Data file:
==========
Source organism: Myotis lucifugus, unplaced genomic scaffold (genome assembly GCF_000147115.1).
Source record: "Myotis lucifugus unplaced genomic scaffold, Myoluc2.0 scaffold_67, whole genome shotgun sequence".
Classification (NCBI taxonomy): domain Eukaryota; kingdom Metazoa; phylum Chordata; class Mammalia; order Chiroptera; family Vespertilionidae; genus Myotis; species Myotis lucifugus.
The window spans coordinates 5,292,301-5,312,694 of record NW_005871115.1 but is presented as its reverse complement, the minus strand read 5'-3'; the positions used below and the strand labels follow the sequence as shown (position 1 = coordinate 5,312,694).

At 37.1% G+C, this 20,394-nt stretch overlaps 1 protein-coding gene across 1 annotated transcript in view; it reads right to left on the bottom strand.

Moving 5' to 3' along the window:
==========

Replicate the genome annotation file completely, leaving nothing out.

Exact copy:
Source organism: Myotis lucifugus, unplaced genomic scaffold (genome assembly GCF_000147115.1).
Source record: "Myotis lucifugus unplaced genomic scaffold, Myoluc2.0 scaffold_67, whole genome shotgun sequence".
Classification (NCBI taxonomy): domain Eukaryota; kingdom Metazoa; phylum Chordata; class Mammalia; order Chiroptera; family Vespertilionidae; genus Myotis; species Myotis lucifugus.
The window spans coordinates 5,292,301-5,312,694 of record NW_005871115.1 but is presented as its reverse complement, the minus strand read 5'-3'; the positions used below and the strand labels follow the sequence as shown (position 1 = coordinate 5,312,694).

At 37.1% G+C, this 20,394-nt stretch overlaps 1 protein-coding gene across 1 annotated transcript in view; it reads right to left on the bottom strand.

Moving 5' to 3' along the window: